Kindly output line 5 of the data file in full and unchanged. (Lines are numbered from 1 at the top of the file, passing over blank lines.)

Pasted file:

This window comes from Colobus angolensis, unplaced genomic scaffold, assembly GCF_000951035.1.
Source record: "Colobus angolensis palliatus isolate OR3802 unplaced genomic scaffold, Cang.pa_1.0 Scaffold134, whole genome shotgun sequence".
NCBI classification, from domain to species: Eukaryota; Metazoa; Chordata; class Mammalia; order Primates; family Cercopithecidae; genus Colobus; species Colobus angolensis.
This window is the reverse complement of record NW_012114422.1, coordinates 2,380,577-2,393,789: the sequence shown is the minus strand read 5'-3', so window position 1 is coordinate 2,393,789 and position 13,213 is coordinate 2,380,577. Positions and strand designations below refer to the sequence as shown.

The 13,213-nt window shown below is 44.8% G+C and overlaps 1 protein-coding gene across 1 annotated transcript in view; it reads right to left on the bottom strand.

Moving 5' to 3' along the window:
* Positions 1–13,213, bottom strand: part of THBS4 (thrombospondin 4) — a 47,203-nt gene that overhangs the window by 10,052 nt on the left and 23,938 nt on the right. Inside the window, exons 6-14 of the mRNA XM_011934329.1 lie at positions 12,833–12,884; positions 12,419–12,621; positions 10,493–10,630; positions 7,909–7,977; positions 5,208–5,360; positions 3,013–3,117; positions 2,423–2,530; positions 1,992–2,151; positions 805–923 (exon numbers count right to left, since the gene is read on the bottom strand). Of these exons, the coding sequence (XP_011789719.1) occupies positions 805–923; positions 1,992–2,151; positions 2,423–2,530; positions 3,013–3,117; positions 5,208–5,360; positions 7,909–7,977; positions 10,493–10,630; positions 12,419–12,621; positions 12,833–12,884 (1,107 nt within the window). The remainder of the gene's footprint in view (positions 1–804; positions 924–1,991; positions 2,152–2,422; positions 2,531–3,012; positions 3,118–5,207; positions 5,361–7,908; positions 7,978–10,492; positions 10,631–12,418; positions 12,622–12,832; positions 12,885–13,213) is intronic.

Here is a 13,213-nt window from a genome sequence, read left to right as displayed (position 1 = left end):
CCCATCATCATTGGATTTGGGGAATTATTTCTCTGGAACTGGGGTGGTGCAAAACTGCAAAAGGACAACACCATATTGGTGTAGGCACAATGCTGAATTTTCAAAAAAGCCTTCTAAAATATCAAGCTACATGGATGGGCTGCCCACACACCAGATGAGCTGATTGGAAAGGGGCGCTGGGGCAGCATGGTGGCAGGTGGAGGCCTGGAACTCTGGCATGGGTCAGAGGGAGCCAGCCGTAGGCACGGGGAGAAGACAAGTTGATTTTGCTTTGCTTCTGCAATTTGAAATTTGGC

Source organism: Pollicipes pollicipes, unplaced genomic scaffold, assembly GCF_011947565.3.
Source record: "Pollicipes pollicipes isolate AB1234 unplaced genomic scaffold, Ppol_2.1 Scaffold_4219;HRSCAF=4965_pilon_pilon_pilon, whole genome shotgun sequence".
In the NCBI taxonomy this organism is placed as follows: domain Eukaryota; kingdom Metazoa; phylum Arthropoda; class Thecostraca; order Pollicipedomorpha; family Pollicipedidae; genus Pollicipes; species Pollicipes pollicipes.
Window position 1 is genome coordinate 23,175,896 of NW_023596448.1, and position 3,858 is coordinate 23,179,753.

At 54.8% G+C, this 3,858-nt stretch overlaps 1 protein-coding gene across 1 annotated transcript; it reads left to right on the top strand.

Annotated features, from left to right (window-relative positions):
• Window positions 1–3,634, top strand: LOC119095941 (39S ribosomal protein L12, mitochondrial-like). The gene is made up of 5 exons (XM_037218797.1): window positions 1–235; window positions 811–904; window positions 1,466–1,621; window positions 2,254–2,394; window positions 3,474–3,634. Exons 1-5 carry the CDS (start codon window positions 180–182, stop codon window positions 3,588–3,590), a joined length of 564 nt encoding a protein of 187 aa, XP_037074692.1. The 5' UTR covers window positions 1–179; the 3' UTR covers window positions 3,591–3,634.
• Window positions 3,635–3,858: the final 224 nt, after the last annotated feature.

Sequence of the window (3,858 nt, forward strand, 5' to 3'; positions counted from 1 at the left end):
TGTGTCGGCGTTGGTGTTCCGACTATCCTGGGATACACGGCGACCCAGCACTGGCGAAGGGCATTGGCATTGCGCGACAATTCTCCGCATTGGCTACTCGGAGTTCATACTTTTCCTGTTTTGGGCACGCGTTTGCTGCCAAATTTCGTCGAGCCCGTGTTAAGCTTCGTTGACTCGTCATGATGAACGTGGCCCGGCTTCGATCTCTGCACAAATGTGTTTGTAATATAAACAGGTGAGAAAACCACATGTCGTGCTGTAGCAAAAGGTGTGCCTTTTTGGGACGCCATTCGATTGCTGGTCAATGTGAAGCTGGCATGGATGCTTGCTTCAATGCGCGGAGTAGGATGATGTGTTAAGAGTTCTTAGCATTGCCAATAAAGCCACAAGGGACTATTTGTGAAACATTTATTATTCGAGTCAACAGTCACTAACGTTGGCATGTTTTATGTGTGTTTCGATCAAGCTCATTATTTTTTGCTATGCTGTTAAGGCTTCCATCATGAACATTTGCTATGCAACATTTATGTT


The 13,213-nt window shown below is 44.8% G+C and overlaps 1 protein-coding gene across 1 annotated transcript in view; it reads right to left on the bottom strand.